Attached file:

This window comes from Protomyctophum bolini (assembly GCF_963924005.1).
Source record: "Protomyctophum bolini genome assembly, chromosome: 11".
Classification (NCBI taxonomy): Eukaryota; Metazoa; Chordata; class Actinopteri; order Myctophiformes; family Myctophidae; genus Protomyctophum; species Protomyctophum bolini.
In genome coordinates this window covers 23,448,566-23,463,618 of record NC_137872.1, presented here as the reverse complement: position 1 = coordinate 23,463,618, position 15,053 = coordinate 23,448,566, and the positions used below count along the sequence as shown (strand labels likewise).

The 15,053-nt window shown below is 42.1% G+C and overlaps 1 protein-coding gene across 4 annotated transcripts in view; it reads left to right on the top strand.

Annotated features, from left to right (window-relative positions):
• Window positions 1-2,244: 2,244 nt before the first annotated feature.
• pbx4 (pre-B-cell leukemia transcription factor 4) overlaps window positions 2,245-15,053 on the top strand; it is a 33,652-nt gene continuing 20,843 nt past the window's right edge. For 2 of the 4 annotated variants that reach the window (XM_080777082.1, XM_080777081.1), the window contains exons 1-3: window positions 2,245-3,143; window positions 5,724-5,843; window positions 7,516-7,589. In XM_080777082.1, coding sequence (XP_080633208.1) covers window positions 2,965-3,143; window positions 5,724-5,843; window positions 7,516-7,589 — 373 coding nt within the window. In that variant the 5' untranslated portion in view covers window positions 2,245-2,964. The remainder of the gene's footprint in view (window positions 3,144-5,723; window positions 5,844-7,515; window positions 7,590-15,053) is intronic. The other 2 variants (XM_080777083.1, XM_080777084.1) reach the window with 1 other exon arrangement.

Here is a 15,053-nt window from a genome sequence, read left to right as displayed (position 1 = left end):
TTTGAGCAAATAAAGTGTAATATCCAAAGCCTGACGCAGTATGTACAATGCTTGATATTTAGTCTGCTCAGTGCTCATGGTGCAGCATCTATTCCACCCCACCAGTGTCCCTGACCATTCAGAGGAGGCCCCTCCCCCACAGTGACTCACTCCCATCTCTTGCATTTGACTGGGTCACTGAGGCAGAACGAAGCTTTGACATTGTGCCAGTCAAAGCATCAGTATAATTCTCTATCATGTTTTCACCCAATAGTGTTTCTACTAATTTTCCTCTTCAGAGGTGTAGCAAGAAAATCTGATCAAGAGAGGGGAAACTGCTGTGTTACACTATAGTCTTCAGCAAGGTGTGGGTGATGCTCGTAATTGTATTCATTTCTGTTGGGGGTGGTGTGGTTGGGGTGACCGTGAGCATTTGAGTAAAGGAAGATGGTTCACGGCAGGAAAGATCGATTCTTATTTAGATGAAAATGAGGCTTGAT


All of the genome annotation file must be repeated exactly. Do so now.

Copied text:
This window comes from Protomyctophum bolini (assembly GCF_963924005.1).
Source record: "Protomyctophum bolini genome assembly, chromosome: 11".
Classification (NCBI taxonomy): Eukaryota; Metazoa; Chordata; class Actinopteri; order Myctophiformes; family Myctophidae; genus Protomyctophum; species Protomyctophum bolini.
In genome coordinates this window covers 23,448,566-23,463,618 of record NC_137872.1, presented here as the reverse complement: position 1 = coordinate 23,463,618, position 15,053 = coordinate 23,448,566, and the positions used below count along the sequence as shown (strand labels likewise).

The 15,053-nt window shown below is 42.1% G+C and overlaps 1 protein-coding gene across 4 annotated transcripts in view; it reads left to right on the top strand.

Annotated features, from left to right (window-relative positions):
• Window positions 1-2,244: 2,244 nt before the first annotated feature.
• pbx4 (pre-B-cell leukemia transcription factor 4) overlaps window positions 2,245-15,053 on the top strand; it is a 33,652-nt gene continuing 20,843 nt past the window's right edge. For 2 of the 4 annotated variants that reach the window (XM_080777082.1, XM_080777081.1), the window contains exons 1-3: window positions 2,245-3,143; window positions 5,724-5,843; window positions 7,516-7,589. In XM_080777082.1, coding sequence (XP_080633208.1) covers window positions 2,965-3,143; window positions 5,724-5,843; window positions 7,516-7,589 — 373 coding nt within the window. In that variant the 5' untranslated portion in view covers window positions 2,245-2,964. The remainder of the gene's footprint in view (window positions 3,144-5,723; window positions 5,844-7,515; window positions 7,590-15,053) is intronic. The other 2 variants (XM_080777083.1, XM_080777084.1) reach the window with 1 other exon arrangement.

Here is a 15,053-nt window from a genome sequence, read left to right as displayed (position 1 = left end):
TTTGAGCAAATAAAGTGTAATATCCAAAGCCTGACGCAGTATGTACAATGCTTGATATTTAGTCTGCTCAGTGCTCATGGTGCAGCATCTATTCCACCCCACCAGTGTCCCTGACCATTCAGAGGAGGCCCCTCCCCCACAGTGACTCACTCCCATCTCTTGCATTTGACTGGGTCACTGAGGCAGAACGAAGCTTTGACATTGTGCCAGTCAAAGCATCAGTATAATTCTCTATCATGTTTTCACCCAATAGTGTTTCTACTAATTTTCCTCTTCAGAGGTGTAGCAAGAAAATCTGATCAAGAGAGGGGAAACTGCTGTGTTACACTATAGTCTTCAGCAAGGTGTGGGTGATGCTCGTAATTGTATTCATTTCTGTTGGGGGTGGTGTGGTTGGGGTGACCGTGAGCATTTGAGTAAAGGAAGATGGTTCACGGCAGGAAAGATCGATTCTTATTTAGATGAAAATGAGGCTTGAT